REVIEW: HOLLOW PIKE

Author: James Dawson (rrp £8.99; Indigo, Orion; OUT NOW)

Verdict: There’s been a lot of talk about Hollow Pike; does it live up to the hype?  Yes it does.

Review: Lis London has moved to the historic, and rather eerie village of Hollow Pike. She’s determined to make a new start, and that means leading a normal school life and actually making friends.   As Lis comes to terms with Fulton High’s social pecking order, things seem to go well, she’s even get’s in with the popular crowd.

But this happiness isn’t set to last. Lis is plagued with night terrors and horrific visions of death naturally preventing her from sleep but combining with managing to invoke the wrath of Queen Bee, Laura, leads to life in Hollow Pike taking a downward spiral.    Lis’ only solace comes from the school’s so called Freaks ‘n’ Geeks.   Yet, Lis and her friends can only take so much; they come up with a plan which will see Laura get a taste of her own medicine.  But sometimes pranks can go too far…they can even be fatal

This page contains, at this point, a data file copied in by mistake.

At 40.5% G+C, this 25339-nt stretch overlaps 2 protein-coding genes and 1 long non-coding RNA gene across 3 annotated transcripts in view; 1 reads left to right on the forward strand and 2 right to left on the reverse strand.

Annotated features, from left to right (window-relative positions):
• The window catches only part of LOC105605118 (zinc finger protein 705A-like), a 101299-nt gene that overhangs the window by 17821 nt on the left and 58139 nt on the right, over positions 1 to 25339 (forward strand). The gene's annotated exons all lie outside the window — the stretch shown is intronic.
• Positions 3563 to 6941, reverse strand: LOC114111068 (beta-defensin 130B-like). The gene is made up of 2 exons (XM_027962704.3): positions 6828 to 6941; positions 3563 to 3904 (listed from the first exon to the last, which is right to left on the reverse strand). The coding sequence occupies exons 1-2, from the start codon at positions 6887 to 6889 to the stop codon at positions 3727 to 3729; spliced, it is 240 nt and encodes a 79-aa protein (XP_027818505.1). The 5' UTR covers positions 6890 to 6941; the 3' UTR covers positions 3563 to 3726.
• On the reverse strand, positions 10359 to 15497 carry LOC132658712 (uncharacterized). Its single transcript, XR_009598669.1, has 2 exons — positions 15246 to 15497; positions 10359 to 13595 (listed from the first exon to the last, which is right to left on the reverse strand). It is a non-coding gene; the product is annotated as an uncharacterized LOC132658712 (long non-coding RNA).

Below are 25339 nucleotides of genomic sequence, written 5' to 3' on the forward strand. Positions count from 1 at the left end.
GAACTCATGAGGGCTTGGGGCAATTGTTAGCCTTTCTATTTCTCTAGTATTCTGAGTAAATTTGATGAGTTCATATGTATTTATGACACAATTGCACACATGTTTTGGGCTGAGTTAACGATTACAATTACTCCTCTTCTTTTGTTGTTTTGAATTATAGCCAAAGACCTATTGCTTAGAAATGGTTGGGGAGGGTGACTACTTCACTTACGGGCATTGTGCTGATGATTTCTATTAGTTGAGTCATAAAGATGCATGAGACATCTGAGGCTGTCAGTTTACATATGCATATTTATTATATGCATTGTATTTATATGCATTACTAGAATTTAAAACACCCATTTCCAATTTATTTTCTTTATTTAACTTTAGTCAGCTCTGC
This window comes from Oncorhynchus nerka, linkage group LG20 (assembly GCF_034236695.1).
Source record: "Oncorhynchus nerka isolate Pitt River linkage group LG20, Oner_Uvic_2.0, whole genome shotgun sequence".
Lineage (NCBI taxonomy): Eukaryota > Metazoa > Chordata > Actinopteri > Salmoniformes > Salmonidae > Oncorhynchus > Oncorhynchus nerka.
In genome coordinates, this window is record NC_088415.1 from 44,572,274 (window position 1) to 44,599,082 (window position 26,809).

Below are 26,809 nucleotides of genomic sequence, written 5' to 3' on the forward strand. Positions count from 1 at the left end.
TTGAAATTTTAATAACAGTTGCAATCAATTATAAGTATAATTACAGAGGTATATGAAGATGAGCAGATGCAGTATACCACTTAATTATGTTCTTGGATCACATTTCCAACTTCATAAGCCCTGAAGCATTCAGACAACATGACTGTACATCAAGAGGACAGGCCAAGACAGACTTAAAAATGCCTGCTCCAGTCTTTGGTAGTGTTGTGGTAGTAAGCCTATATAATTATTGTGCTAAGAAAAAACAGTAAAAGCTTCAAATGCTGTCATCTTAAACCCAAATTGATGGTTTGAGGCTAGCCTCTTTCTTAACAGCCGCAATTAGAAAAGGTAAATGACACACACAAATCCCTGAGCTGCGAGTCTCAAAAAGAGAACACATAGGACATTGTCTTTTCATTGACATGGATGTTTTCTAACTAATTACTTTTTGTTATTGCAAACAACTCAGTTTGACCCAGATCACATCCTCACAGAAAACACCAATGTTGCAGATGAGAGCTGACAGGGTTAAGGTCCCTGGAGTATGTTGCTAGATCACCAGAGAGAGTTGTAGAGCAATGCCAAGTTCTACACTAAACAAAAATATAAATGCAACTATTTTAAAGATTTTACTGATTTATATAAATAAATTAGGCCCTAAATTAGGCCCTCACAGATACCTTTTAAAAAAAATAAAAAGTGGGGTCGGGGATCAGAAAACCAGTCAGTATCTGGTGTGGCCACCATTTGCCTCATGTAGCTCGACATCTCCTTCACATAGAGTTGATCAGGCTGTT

On the surface Hollow Pike is a High School ‘whodunnit’ with a healthy dose of the supernatural.  This certainly isn’t a new concept; Pretty Little Liars, Mean Girls and The Craft all come to mind with this book.   The novel could be in danger of being the fawning British sibling – trying too hard to be American cool.  However, Dawson soon finds his stride, writing a novel with it’s own identity and a story which succeeds in thoroughly creeping out the reader and sucking them into an unnerving mystery.

I think the story’s ultimate strength comes from Dawson’s ability to intuitively recapture the anxieties of being a teenager.  We’re not talking bad skin, or knickers tucked into pants.  He drags up the harsh realities of having all those hormones packed into one small space.  Bullying – and perhaps crucially the more sinister and psychological effects of girl cruelty, is not shied from here.   In Lis we find a character with whom it’s impossible not to empathise or at least sympathise.

The supernatural mystery which pads the story, of course, makes this a more enjoyable read.  Dawson has to be congratulated, however, on creating a novel which isn’t one of just superficial scares and twists, but goes some way into exposing, and actually reminding us older readers, that sometimes life’s horrors come from the places that are considered most safe.

OH, and it’s a ruddy fantastic cover!

4/5

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